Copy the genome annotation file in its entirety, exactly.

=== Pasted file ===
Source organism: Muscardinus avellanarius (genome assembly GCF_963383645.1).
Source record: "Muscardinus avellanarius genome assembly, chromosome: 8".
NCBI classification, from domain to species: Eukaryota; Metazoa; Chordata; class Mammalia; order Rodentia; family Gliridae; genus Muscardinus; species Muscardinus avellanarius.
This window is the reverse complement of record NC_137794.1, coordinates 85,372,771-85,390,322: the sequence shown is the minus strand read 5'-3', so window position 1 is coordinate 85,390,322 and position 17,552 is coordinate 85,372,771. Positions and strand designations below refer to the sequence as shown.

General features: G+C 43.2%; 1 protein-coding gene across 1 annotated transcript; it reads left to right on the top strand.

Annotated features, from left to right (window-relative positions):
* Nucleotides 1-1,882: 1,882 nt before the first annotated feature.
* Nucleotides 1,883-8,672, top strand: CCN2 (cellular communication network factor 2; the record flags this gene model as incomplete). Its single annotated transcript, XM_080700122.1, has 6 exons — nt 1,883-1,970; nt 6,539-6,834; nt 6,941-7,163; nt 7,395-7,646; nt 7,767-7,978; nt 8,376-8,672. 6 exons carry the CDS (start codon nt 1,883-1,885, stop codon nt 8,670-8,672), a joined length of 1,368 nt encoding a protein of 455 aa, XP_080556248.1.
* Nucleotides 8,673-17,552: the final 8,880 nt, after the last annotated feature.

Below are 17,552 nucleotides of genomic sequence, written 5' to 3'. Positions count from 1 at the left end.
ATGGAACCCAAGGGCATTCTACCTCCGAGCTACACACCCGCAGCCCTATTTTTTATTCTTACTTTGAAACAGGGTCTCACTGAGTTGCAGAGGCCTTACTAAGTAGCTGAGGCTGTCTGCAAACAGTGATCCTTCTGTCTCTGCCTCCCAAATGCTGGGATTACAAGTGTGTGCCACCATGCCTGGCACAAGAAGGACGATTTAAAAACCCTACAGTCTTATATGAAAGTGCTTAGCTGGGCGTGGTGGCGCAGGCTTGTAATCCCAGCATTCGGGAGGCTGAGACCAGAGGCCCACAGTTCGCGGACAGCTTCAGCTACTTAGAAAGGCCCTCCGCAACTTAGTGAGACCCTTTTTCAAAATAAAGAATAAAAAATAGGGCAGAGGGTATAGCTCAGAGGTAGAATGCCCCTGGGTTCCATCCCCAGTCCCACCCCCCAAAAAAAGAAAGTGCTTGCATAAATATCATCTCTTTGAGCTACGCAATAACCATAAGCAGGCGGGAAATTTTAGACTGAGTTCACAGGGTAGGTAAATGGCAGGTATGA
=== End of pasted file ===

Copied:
Source organism: Muscardinus avellanarius (genome assembly GCF_963383645.1).
Source record: "Muscardinus avellanarius genome assembly, chromosome: 8".
NCBI classification, from domain to species: Eukaryota; Metazoa; Chordata; class Mammalia; order Rodentia; family Gliridae; genus Muscardinus; species Muscardinus avellanarius.
This window is the reverse complement of record NC_137794.1, coordinates 85,372,771-85,390,322: the sequence shown is the minus strand read 5'-3', so window position 1 is coordinate 85,390,322 and position 17,552 is coordinate 85,372,771. Positions and strand designations below refer to the sequence as shown.

General features: G+C 43.2%; 1 protein-coding gene across 1 annotated transcript; it reads left to right on the top strand.

Annotated features, from left to right (window-relative positions):
* Nucleotides 1-1,882: 1,882 nt before the first annotated feature.
* Nucleotides 1,883-8,672, top strand: CCN2 (cellular communication network factor 2; the record flags this gene model as incomplete). Its single annotated transcript, XM_080700122.1, has 6 exons — nt 1,883-1,970; nt 6,539-6,834; nt 6,941-7,163; nt 7,395-7,646; nt 7,767-7,978; nt 8,376-8,672. 6 exons carry the CDS (start codon nt 1,883-1,885, stop codon nt 8,670-8,672), a joined length of 1,368 nt encoding a protein of 455 aa, XP_080556248.1.
* Nucleotides 8,673-17,552: the final 8,880 nt, after the last annotated feature.

Below are 17,552 nucleotides of genomic sequence, written 5' to 3'. Positions count from 1 at the left end.
ATGGAACCCAAGGGCATTCTACCTCCGAGCTACACACCCGCAGCCCTATTTTTTATTCTTACTTTGAAACAGGGTCTCACTGAGTTGCAGAGGCCTTACTAAGTAGCTGAGGCTGTCTGCAAACAGTGATCCTTCTGTCTCTGCCTCCCAAATGCTGGGATTACAAGTGTGTGCCACCATGCCTGGCACAAGAAGGACGATTTAAAAACCCTACAGTCTTATATGAAAGTGCTTAGCTGGGCGTGGTGGCGCAGGCTTGTAATCCCAGCATTCGGGAGGCTGAGACCAGAGGCCCACAGTTCGCGGACAGCTTCAGCTACTTAGAAAGGCCCTCCGCAACTTAGTGAGACCCTTTTTCAAAATAAAGAATAAAAAATAGGGCAGAGGGTATAGCTCAGAGGTAGAATGCCCCTGGGTTCCATCCCCAGTCCCACCCCCCAAAAAAAGAAAGTGCTTGCATAAATATCATCTCTTTGAGCTACGCAATAACCATAAGCAGGCGGGAAATTTTAGACTGAGTTCACAGGGTAGGTAAATGGCAGGTATGA